Monday, March 28, 2011

Review: Running the Books

As an unemployed Harvard graduate, Steinberg found himself taking a job as a librarian in a maximum-security prison. His memoir details his adjustment to prison life and the relationships he forms with the inmates. Steinberg quickly discovers that the library is a lifeline for inmates, and that intricate hierarchies dominate prison life. He finds himself involved in elaborate turn wars with some of the guards, and emotionally invested with the inmates.

Steinberg's tale is certainly humorous; that was clear from the opening line: "Pimps make the best librarians." The absurdities of Steinberg's clientele are on full display, but Steinberg is certainly sympathetic to his patrons. He goes to bat for the inmates on more than one occasion. Steinberg attempts to reunite a mother with her long-lost son, and helps another inmate plan for a future career as a chef.

For all the humor and humanity, this book does not shy away from the violent and dehumanizing elements of prison. Aside from the miseries and loneliness of prison, Steinberg discovers that the outside world has its own problems, as he reads about the deaths of released inmates in the newspaper. He is particularly saddened by the deaths of two inmates to whom he developed connections in the library and his writing classes. Ultimately the humor and the sadness are wrapped together; they are inseparable.

This is a well-done memoir written by an observant and sensitive man. I highly recommend it.

Avi Steinberg, Running the Books: The Adventures of an Accidental Prison Librarian (Nan A. Talese, 2010) ISBN: 0385529090

Sunday, March 27, 2011

Review: The Illumination

This book has an intriguing concept: it looks at life in a world in which pain emits light. The execution of this idea, however, leaves something to be desired.

The book follows six people, tied together by a book full of love notes, which passes into each of their hands. They come from all walks of life: a homeless man, a young author, an abused child, a widower. The book is actually much more about the notebook full of love notes than about the illumination of pain. This is one of my most significant criticisms of the book. If everyone's pain began emitting light, the consequences would be significant. No one would be able to hide their physical ailments. Yet, Brockmeier doesn't explore the effects of the illumination, it is merely background for the stories about the love notes.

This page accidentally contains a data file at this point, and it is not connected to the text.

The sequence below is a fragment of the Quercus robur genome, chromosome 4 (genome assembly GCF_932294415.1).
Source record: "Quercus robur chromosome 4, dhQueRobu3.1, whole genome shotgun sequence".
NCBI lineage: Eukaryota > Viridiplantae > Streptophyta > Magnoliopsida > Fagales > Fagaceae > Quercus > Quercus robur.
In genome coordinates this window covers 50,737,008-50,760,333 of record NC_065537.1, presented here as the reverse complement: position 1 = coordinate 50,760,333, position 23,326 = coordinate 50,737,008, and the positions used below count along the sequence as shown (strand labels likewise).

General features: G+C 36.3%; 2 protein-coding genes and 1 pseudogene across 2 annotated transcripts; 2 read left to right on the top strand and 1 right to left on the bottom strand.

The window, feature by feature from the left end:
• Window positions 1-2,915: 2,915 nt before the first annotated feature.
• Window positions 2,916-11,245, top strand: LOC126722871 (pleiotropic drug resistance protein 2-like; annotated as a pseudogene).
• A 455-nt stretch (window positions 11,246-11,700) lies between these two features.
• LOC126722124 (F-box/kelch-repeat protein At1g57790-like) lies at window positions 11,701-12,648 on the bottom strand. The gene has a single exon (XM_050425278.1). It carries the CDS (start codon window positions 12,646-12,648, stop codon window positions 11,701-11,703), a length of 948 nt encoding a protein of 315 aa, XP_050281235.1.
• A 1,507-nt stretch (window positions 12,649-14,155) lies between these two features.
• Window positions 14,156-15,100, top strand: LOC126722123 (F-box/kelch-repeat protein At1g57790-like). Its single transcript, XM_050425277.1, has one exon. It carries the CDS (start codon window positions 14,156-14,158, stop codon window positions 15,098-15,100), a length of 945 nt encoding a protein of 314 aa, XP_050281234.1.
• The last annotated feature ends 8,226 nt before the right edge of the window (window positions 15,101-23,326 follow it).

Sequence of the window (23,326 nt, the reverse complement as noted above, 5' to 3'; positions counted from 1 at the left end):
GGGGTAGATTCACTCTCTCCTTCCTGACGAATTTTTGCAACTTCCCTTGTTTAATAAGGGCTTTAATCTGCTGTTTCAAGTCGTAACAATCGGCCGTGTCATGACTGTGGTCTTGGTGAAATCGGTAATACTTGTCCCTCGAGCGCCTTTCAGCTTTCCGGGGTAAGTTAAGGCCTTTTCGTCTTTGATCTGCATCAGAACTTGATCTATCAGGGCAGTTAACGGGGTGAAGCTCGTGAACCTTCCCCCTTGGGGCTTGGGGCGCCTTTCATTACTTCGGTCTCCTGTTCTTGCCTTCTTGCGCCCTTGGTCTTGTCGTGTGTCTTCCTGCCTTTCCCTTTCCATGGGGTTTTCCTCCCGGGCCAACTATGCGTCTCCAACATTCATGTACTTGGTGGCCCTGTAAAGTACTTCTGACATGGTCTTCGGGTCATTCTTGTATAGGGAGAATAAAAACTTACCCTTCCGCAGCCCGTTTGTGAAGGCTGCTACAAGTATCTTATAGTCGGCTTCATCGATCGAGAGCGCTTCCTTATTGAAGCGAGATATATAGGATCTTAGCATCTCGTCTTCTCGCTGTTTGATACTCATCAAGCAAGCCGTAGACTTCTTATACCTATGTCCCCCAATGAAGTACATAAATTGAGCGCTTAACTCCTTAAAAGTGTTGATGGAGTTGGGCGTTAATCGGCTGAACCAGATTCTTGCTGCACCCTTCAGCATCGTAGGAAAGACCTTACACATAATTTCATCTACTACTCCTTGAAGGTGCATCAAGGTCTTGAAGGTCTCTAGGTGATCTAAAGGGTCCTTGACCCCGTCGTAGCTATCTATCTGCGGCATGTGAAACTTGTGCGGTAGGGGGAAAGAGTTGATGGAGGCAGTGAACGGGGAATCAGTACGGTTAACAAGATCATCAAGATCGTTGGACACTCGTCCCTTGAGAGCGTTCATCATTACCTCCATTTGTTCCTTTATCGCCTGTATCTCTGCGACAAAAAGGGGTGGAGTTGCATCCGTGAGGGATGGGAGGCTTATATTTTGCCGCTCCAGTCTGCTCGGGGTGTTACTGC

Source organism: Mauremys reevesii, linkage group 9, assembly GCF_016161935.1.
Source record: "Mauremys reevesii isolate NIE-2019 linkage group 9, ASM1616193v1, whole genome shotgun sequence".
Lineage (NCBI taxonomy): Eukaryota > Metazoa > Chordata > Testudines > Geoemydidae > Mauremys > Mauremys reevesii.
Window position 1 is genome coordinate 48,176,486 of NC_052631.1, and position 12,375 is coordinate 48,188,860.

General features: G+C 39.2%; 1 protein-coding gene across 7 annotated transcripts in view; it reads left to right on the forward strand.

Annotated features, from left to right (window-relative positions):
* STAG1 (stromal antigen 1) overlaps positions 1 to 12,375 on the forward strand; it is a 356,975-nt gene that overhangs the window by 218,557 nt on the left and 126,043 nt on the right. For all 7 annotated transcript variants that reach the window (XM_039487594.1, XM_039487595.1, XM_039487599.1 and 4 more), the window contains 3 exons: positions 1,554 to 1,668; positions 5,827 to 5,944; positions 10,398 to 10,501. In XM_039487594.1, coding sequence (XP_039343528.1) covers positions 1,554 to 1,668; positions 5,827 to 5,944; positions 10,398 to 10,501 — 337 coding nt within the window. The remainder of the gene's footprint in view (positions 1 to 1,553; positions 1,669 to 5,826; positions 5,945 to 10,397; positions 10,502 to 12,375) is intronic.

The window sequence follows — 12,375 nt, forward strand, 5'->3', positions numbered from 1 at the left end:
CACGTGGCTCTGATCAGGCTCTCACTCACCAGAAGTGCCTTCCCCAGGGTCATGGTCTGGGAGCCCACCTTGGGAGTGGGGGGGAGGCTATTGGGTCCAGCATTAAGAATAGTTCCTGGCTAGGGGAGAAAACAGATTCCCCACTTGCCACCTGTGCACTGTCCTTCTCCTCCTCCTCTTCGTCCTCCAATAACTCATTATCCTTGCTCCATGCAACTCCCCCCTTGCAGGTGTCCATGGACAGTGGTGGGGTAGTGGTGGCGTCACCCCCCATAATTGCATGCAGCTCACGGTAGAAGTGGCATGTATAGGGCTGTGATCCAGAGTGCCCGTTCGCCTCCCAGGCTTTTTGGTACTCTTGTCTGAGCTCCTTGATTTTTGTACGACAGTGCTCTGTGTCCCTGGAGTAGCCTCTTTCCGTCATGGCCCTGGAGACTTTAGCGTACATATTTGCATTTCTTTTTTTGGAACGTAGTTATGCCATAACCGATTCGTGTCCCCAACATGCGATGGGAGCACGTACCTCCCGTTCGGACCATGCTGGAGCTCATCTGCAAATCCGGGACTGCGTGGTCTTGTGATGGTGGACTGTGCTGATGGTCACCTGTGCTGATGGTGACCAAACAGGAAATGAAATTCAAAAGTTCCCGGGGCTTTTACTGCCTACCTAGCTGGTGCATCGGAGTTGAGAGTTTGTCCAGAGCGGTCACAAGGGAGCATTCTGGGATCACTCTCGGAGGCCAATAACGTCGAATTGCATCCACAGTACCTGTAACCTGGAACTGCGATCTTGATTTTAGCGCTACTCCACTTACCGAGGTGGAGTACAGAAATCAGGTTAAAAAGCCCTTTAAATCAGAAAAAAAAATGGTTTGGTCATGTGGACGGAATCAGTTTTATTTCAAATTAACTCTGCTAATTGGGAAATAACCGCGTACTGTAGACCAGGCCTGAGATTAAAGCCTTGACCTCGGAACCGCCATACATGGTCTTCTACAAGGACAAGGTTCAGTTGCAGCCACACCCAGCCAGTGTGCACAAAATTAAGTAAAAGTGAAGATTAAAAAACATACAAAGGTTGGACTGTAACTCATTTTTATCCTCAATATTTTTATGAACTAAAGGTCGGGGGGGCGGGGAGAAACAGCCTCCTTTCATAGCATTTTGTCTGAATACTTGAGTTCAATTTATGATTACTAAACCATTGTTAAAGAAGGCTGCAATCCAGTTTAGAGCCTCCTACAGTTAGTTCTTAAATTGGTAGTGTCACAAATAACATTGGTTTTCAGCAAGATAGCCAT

I was never as taken with the the love notes as were the people in the book. The concept of the book of love notes seemed trite: one note written every day in the form of "I love when you..." That sounds like the sort of thing that newlyweds might do, and which would make everyone else gag. The idea of peering into the most intimate details of a person's life is interesting, but the book of "I love yous" just did not do that for me.

This book is also heavily laden with human misery. The misery never seemed to be abated; reading it was sometimes like constantly picking a scab off a wound. Ultimately I see this book as an opportunity missed.

Kevin Brockmeier, The Illumination (Pantheon, 2011) ISBN: 0375425314

Saturday, March 26, 2011

Review: Tales of the City